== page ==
Planning for your own end of life, or a situation where due to disability you are unable to manage your assets, isn’t exactly comfortable. However, putting off planning can lead to more stress for your loved ones and unnecessary uncertainty around what happens to your estate.

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Trusts

Trusts are an estate planning tool we often use for asset protection, for providing a plan for the management of your assets upon your disability, and to help our clients’ families avoid the Maryland probate process.

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Living Wills

A living will is a legal document that lays out what medical decisions you would like to be made in the event you are unable to communicate your wishes. This could include life-saving measures, pain management, organ donation, and more.

 

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Probate

Whether your loved one has a clear estate plan, or no plan at all, the probate process adds unneeded stress to your life during a difficult time. Not knowing how the courts will distribute your family member’s assets can feel scary.

We believe everyone deserves the time they need to grieve the loss of a loved one and probate shouldn’t get in the way.

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Adult Guardianship

A guardianship is the legal process used by the courts to appoint someone to make legal and financial decisions for people who cannot do it for themselves due to a physical or mental disability. If a guardian is appointed, the person subject to the guardianship loses the ability to make decisions for themselves for as long as they remain disabled.

Learn more about adult guardianship in Maryland.

Asset Protection

Creditors may come after your home if you file for bankruptcy or if they win a lawsuit against you. If you believe this may be a possibility, we can help you put an asset protection plan in place that protects your family home. We can explain to you how an irrevocable asset protection trust works, and what this means for making future decisions about your property.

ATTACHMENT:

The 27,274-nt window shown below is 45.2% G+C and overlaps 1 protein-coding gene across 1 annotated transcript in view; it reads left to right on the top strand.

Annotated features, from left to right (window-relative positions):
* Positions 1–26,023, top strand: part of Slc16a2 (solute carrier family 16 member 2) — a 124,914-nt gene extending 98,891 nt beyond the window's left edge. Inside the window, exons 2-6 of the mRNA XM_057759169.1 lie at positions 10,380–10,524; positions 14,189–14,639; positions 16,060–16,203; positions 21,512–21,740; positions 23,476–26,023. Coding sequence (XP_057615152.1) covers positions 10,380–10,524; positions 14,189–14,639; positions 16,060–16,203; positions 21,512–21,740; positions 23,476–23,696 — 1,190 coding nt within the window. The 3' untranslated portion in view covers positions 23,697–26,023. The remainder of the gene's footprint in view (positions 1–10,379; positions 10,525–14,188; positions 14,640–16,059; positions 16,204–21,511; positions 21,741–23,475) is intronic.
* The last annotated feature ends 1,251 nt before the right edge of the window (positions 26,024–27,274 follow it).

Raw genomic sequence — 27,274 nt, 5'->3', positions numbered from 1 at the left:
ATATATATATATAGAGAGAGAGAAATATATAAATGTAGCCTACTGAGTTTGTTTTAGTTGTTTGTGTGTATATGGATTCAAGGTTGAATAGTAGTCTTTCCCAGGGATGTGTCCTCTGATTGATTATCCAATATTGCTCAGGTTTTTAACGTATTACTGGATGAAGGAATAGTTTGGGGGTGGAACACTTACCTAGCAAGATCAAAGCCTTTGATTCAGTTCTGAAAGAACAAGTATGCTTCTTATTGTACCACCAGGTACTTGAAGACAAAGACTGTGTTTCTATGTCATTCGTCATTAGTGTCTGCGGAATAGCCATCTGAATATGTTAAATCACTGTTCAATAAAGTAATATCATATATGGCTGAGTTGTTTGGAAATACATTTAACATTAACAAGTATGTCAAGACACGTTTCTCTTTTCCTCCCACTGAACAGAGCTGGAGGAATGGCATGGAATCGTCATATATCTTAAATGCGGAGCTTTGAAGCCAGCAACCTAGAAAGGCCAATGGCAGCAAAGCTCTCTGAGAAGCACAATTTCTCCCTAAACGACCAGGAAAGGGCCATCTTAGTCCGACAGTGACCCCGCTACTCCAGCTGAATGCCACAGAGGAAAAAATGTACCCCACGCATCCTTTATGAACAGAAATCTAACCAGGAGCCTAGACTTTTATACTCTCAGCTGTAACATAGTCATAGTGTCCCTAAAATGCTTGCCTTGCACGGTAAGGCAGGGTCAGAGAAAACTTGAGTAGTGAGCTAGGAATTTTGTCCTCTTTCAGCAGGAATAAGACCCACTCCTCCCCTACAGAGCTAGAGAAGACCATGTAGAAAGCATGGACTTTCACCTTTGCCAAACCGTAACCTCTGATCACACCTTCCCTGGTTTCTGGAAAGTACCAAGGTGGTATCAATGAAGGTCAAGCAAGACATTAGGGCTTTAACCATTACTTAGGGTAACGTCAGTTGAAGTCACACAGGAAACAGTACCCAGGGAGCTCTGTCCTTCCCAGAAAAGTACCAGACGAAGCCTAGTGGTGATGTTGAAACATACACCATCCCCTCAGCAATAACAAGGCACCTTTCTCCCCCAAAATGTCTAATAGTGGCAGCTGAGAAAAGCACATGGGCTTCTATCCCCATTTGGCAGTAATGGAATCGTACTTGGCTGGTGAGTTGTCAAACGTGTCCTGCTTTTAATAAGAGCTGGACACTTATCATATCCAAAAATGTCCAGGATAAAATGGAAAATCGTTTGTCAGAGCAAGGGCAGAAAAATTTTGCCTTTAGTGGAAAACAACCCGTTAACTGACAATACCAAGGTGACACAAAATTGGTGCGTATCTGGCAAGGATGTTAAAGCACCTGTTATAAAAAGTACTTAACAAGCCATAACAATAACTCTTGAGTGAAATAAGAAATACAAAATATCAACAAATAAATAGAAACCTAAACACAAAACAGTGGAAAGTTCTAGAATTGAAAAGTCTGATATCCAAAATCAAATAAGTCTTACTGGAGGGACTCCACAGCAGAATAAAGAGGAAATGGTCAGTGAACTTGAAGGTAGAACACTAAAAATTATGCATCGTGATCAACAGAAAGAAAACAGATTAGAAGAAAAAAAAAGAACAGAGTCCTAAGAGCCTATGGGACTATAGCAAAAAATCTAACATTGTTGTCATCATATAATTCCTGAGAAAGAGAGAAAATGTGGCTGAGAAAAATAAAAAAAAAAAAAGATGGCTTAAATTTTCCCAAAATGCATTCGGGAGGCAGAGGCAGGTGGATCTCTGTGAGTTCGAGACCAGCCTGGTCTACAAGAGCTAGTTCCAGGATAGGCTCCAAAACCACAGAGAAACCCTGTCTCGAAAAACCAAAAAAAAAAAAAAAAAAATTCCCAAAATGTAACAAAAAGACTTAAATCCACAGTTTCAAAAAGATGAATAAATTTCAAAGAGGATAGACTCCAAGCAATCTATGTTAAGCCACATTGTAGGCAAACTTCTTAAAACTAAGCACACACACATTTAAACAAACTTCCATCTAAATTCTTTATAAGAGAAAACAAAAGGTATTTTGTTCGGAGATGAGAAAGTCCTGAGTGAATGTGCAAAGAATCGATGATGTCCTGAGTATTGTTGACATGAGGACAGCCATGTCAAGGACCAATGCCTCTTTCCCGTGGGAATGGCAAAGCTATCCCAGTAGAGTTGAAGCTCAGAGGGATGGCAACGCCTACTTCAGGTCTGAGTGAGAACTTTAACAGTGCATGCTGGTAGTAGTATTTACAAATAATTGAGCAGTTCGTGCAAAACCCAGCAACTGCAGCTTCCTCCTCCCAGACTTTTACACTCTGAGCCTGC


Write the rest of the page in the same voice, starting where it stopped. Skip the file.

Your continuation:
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Last Will and Testament

A will, sometimes called a last will and testament, is a legal document that tells your family and the state your intentions for your assets after your death. We recommend all our clients draft a will. This is true no matter how small your estate or whether or not you use other estate planning tools to distribute your assets.

 

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Medicaid Crisis

A common misconception after a loved one enters a nursing home is it’s too late to protect their assets and they’ll have to spend their life savings before they can apply for Medicaid assistance.

It's not too late! Our Medicaid Crisis Lawyers can help you protect your loved one’s assets and work to make them Medicaid eligible even after they enter a nursing home.

Powers of Attorney

A power of attorney grants another person the authority to make medical or financial decisions and act on your behalf. We create and use these legal documents for various purposes during the estate planning process, but the two most common are financial power of attorneys and health care power of attorneys.

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Chesapeake Care Plan

Even the best-laid plans change. Laws are always being updated and changed. People move, get married, get divorced, have kids, and any number of other changes.

We created The Chesapeake Care Plan to keep your plan up-to-date so it will work as intended when you need it most. Better yet, by enrolling in the program, you’ll get a wide range of services at a fraction of the cost of what you would pay for them separately.

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Elder Law

3 in 4 senior adults over the age of 65 will require long-term nursing care at some point in their life. Our Elder Law Lawyers offer estate planning, Medicaid crisis response, and other services to help senior adults plan ahead or respond to a crisis in health requiring nursing care.